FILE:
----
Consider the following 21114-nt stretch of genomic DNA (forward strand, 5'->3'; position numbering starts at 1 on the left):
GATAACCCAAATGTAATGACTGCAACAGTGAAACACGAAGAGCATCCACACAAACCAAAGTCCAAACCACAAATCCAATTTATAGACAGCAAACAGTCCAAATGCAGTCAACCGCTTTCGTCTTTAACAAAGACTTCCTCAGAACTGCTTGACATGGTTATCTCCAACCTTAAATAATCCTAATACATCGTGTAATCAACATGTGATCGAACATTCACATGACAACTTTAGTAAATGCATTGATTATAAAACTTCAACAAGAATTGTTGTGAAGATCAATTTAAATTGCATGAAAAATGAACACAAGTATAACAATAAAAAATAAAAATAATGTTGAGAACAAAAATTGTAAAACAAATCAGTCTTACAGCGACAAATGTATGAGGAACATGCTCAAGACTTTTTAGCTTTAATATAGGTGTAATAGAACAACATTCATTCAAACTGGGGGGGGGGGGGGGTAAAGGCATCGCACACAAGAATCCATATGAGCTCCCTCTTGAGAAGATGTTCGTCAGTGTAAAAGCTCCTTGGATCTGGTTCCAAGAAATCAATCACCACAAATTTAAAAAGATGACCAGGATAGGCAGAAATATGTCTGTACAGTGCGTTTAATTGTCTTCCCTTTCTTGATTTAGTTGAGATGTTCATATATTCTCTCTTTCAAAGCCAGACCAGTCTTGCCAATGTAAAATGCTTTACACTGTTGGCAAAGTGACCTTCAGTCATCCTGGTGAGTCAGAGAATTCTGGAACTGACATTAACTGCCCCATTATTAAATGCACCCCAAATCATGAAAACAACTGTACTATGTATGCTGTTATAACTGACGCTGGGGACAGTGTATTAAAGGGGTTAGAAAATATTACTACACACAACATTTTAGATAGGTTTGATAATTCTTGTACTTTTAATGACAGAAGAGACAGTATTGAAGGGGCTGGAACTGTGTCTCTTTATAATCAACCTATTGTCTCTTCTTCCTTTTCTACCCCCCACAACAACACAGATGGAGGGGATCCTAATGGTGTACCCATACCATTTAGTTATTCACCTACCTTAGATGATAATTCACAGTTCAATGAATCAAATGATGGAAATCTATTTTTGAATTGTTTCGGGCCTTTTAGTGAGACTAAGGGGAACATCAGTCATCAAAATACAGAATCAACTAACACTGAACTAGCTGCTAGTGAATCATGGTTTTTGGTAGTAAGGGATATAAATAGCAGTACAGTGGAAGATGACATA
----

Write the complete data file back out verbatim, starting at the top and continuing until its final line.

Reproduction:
Consider the following 21114-nt stretch of genomic DNA (forward strand, 5'->3'; position numbering starts at 1 on the left):
GATAACCCAAATGTAATGACTGCAACAGTGAAACACGAAGAGCATCCACACAAACCAAAGTCCAAACCACAAATCCAATTTATAGACAGCAAACAGTCCAAATGCAGTCAACCGCTTTCGTCTTTAACAAAGACTTCCTCAGAACTGCTTGACATGGTTATCTCCAACCTTAAATAATCCTAATACATCGTGTAATCAACATGTGATCGAACATTCACATGACAACTTTAGTAAATGCATTGATTATAAAACTTCAACAAGAATTGTTGTGAAGATCAATTTAAATTGCATGAAAAATGAACACAAGTATAACAATAAAAAATAAAAATAATGTTGAGAACAAAAATTGTAAAACAAATCAGTCTTACAGCGACAAATGTATGAGGAACATGCTCAAGACTTTTTAGCTTTAATATAGGTGTAATAGAACAACATTCATTCAAACTGGGGGGGGGGGGGGGTAAAGGCATCGCACACAAGAATCCATATGAGCTCCCTCTTGAGAAGATGTTCGTCAGTGTAAAAGCTCCTTGGATCTGGTTCCAAGAAATCAATCACCACAAATTTAAAAAGATGACCAGGATAGGCAGAAATATGTCTGTACAGTGCGTTTAATTGTCTTCCCTTTCTTGATTTAGTTGAGATGTTCATATATTCTCTCTTTCAAAGCCAGACCAGTCTTGCCAATGTAAAATGCTTTACACTGTTGGCAAAGTGACCTTCAGTCATCCTGGTGAGTCAGAGAATTCTGGAACTGACATTAACTGCCCCATTATTAAATGCACCCCAAATCATGAAAACAACTGTACTATGTATGCTGTTATAACTGACGCTGGGGACAGTGTATTAAAGGGGTTAGAAAATATTACTACACACAACATTTTAGATAGGTTTGATAATTCTTGTACTTTTAATGACAGAAGAGACAGTATTGAAGGGGCTGGAACTGTGTCTCTTTATAATCAACCTATTGTCTCTTCTTCCTTTTCTACCCCCCACAACAACACAGATGGAGGGGATCCTAATGGTGTACCCATACCATTTAGTTATTCACCTACCTTAGATGATAATTCACAGTTCAATGAATCAAATGATGGAAATCTATTTTTGAATTGTTTCGGGCCTTTTAGTGAGACTAAGGGGAACATCAGTCATCAAAATACAGAATCAACTAACACTGAACTAGCTGCTAGTGAATCATGGTTTTTGGTAGTAAGGGATATAAATAGCAGTACAGTGGAAGATGACATA